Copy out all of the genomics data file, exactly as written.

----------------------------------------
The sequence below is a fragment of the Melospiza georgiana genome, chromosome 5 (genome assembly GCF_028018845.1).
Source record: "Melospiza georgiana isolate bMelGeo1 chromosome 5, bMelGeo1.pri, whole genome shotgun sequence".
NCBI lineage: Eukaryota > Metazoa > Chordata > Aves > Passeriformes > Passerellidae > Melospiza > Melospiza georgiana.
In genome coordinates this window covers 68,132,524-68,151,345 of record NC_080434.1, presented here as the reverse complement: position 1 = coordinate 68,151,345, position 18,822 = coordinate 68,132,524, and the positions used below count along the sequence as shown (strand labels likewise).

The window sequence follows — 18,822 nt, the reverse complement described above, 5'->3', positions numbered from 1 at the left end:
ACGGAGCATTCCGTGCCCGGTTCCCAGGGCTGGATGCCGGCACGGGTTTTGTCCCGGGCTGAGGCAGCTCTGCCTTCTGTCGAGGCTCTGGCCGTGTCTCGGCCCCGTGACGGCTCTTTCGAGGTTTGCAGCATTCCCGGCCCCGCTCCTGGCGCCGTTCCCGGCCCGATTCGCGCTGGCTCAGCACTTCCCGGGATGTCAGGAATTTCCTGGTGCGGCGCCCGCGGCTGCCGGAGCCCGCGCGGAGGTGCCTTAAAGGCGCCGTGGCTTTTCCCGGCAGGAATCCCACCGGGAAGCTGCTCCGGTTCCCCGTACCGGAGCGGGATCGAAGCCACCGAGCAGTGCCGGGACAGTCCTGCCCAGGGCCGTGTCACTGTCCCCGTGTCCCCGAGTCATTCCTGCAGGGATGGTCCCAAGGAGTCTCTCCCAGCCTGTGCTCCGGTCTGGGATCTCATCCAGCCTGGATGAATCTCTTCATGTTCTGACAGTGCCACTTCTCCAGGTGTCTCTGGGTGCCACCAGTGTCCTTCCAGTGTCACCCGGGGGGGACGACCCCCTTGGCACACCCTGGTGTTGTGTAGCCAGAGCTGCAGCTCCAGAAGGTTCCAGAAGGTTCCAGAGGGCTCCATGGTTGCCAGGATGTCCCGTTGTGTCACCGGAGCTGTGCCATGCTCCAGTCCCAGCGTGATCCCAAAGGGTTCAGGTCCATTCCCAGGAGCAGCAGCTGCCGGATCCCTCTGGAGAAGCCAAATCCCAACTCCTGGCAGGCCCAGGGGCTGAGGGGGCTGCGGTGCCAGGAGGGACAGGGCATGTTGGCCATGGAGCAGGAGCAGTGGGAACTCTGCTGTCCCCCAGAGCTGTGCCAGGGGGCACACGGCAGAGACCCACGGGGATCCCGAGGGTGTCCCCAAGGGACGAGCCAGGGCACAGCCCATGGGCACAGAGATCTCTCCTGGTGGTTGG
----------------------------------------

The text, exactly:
The sequence below is a fragment of the Melospiza georgiana genome, chromosome 5 (genome assembly GCF_028018845.1).
Source record: "Melospiza georgiana isolate bMelGeo1 chromosome 5, bMelGeo1.pri, whole genome shotgun sequence".
NCBI lineage: Eukaryota > Metazoa > Chordata > Aves > Passeriformes > Passerellidae > Melospiza > Melospiza georgiana.
In genome coordinates this window covers 68,132,524-68,151,345 of record NC_080434.1, presented here as the reverse complement: position 1 = coordinate 68,151,345, position 18,822 = coordinate 68,132,524, and the positions used below count along the sequence as shown (strand labels likewise).

The window sequence follows — 18,822 nt, the reverse complement described above, 5'->3', positions numbered from 1 at the left end:
ACGGAGCATTCCGTGCCCGGTTCCCAGGGCTGGATGCCGGCACGGGTTTTGTCCCGGGCTGAGGCAGCTCTGCCTTCTGTCGAGGCTCTGGCCGTGTCTCGGCCCCGTGACGGCTCTTTCGAGGTTTGCAGCATTCCCGGCCCCGCTCCTGGCGCCGTTCCCGGCCCGATTCGCGCTGGCTCAGCACTTCCCGGGATGTCAGGAATTTCCTGGTGCGGCGCCCGCGGCTGCCGGAGCCCGCGCGGAGGTGCCTTAAAGGCGCCGTGGCTTTTCCCGGCAGGAATCCCACCGGGAAGCTGCTCCGGTTCCCCGTACCGGAGCGGGATCGAAGCCACCGAGCAGTGCCGGGACAGTCCTGCCCAGGGCCGTGTCACTGTCCCCGTGTCCCCGAGTCATTCCTGCAGGGATGGTCCCAAGGAGTCTCTCCCAGCCTGTGCTCCGGTCTGGGATCTCATCCAGCCTGGATGAATCTCTTCATGTTCTGACAGTGCCACTTCTCCAGGTGTCTCTGGGTGCCACCAGTGTCCTTCCAGTGTCACCCGGGGGGGACGACCCCCTTGGCACACCCTGGTGTTGTGTAGCCAGAGCTGCAGCTCCAGAAGGTTCCAGAAGGTTCCAGAGGGCTCCATGGTTGCCAGGATGTCCCGTTGTGTCACCGGAGCTGTGCCATGCTCCAGTCCCAGCGTGATCCCAAAGGGTTCAGGTCCATTCCCAGGAGCAGCAGCTGCCGGATCCCTCTGGAGAAGCCAAATCCCAACTCCTGGCAGGCCCAGGGGCTGAGGGGGCTGCGGTGCCAGGAGGGACAGGGCATGTTGGCCATGGAGCAGGAGCAGTGGGAACTCTGCTGTCCCCCAGAGCTGTGCCAGGGGGCACACGGCAGAGACCCACGGGGATCCCGAGGGTGTCCCCAAGGGACGAGCCAGGGCACAGCCCATGGGCACAGAGATCTCTCCTGGTGGTTGG